TOKYO (Reuters) - The dollar steadied against a basket of currencies on Friday after hitting a 2-1/2-week high overnight as data pointed to a sturdy U.S. economy, while the euro was dented by weak manufacturing activity in Europe.
Many financial markets were closed for the Good Friday Easter holiday. Currency markets remain open but volume is expected to be light.
The dollar index, which measures the greenback against a basket of six other major currencies, rose to as high as 97.485 overnight, its highest level since April 2. It last traded at 97.392 on Friday, down 0.1 percent on the day.
U.S. retail sales increased by the most in 1-1/2-years in March as households boosted purchases of motor vehicles and a range of other goods, the latest indication that economic growth picked up in the first quarter after a false start.
The economy’s strength was reinforced by other data on Thursday showing the number of Americans filing applications for unemployment benefits dropped to the lowest in nearly 50 years last week.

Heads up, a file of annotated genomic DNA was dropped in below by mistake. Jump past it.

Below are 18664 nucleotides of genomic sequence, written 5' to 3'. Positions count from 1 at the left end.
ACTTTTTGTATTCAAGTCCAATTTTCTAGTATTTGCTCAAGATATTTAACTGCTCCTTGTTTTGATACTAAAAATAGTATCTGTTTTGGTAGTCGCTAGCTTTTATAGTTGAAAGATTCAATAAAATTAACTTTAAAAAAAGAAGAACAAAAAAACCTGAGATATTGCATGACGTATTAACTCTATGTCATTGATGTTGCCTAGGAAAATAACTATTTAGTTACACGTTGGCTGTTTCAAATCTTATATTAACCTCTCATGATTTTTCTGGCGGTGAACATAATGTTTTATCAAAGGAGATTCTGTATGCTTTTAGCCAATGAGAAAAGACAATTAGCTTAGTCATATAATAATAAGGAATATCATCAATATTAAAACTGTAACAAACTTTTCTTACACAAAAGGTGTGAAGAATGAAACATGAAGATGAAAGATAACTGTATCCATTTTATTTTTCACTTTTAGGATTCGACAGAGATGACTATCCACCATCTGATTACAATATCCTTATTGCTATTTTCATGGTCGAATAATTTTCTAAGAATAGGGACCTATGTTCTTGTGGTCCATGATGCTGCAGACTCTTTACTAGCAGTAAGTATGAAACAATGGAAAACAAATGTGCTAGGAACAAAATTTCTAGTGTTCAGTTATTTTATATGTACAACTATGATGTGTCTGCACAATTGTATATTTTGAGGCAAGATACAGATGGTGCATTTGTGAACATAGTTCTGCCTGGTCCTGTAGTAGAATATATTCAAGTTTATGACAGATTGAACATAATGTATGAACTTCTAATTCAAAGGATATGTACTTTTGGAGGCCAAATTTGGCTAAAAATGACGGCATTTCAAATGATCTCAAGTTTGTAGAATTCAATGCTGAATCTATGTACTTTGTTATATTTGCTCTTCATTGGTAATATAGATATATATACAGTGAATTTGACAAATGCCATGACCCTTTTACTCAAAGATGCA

“In addition to the recent upticks in Chinese data, the latest U.S. retail sales numbers have helped to ease investor worries about the global economy. It’s pretty quiet trading due to the Easter holiday, though,” said Masahiro Ichikawa, senior strategist at Sumitomo Mitsui DS Asset Management.
The picture was less bullish in the euro zone as data on Thursday showed that activity in Germany’s manufacturing sector shrank for a fourth straight month in April.
The euro fell against the dollar to as low as 1.1226, its lowest level in 1-1/2 weeks, after the worse-than-expected data from the Europe’s largest economy.
The single currency was last up 0.1 percent against the U.S. dollar at $1.1242, up 0.1 percent on the day.
In contrast, the weak European data pushed the yen higher to its one-week high of 111.765 yen at one point on late Thursday. The yen last stood at 111.935 yen to the dollar, within the recent narrow range.
The release of Special Counsel Robert Mueller’s report on Russia’s role in the 2016 U.S. election had little impact on markets.
Reporting by Tomo Uetake; Editing by Kim Coghill